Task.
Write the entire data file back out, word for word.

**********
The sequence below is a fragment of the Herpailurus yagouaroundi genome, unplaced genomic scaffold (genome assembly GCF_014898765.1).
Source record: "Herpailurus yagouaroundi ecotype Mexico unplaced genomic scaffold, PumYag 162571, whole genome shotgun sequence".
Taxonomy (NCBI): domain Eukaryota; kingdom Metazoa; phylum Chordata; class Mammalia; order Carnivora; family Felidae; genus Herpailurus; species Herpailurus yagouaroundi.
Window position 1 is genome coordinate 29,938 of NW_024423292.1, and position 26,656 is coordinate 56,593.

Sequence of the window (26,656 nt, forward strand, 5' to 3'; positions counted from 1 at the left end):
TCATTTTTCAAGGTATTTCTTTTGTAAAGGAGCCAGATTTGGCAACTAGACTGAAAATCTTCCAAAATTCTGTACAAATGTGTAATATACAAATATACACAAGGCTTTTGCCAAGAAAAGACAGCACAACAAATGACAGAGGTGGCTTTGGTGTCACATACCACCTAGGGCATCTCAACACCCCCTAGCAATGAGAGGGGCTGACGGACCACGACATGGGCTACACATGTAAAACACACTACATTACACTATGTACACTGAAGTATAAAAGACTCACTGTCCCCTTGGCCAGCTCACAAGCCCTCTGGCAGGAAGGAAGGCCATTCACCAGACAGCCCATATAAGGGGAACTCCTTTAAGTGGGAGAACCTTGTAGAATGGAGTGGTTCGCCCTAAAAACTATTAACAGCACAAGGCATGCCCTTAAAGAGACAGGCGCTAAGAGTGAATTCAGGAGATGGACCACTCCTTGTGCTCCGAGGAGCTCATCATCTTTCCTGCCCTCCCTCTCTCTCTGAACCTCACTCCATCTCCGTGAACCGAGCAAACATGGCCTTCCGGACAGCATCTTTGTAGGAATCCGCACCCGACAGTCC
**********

The sequence below is a fragment of the Herpailurus yagouaroundi genome, unplaced genomic scaffold (genome assembly GCF_014898765.1).
Source record: "Herpailurus yagouaroundi ecotype Mexico unplaced genomic scaffold, PumYag 162571, whole genome shotgun sequence".
Taxonomy (NCBI): domain Eukaryota; kingdom Metazoa; phylum Chordata; class Mammalia; order Carnivora; family Felidae; genus Herpailurus; species Herpailurus yagouaroundi.
Window position 1 is genome coordinate 29,938 of NW_024423292.1, and position 26,656 is coordinate 56,593.

Sequence of the window (26,656 nt, forward strand, 5' to 3'; positions counted from 1 at the left end):
TCATTTTTCAAGGTATTTCTTTTGTAAAGGAGCCAGATTTGGCAACTAGACTGAAAATCTTCCAAAATTCTGTACAAATGTGTAATATACAAATATACACAAGGCTTTTGCCAAGAAAAGACAGCACAACAAATGACAGAGGTGGCTTTGGTGTCACATACCACCTAGGGCATCTCAACACCCCCTAGCAATGAGAGGGGCTGACGGACCACGACATGGGCTACACATGTAAAACACACTACATTACACTATGTACACTGAAGTATAAAAGACTCACTGTCCCCTTGGCCAGCTCACAAGCCCTCTGGCAGGAAGGAAGGCCATTCACCAGACAGCCCATATAAGGGGAACTCCTTTAAGTGGGAGAACCTTGTAGAATGGAGTGGTTCGCCCTAAAAACTATTAACAGCACAAGGCATGCCCTTAAAGAGACAGGCGCTAAGAGTGAATTCAGGAGATGGACCACTCCTTGTGCTCCGAGGAGCTCATCATCTTTCCTGCCCTCCCTCTCTCTCTGAACCTCACTCCATCTCCGTGAACCGAGCAAACATGGCCTTCCGGACAGCATCTTTGTAGGAATCCGCACCCGACAGTCC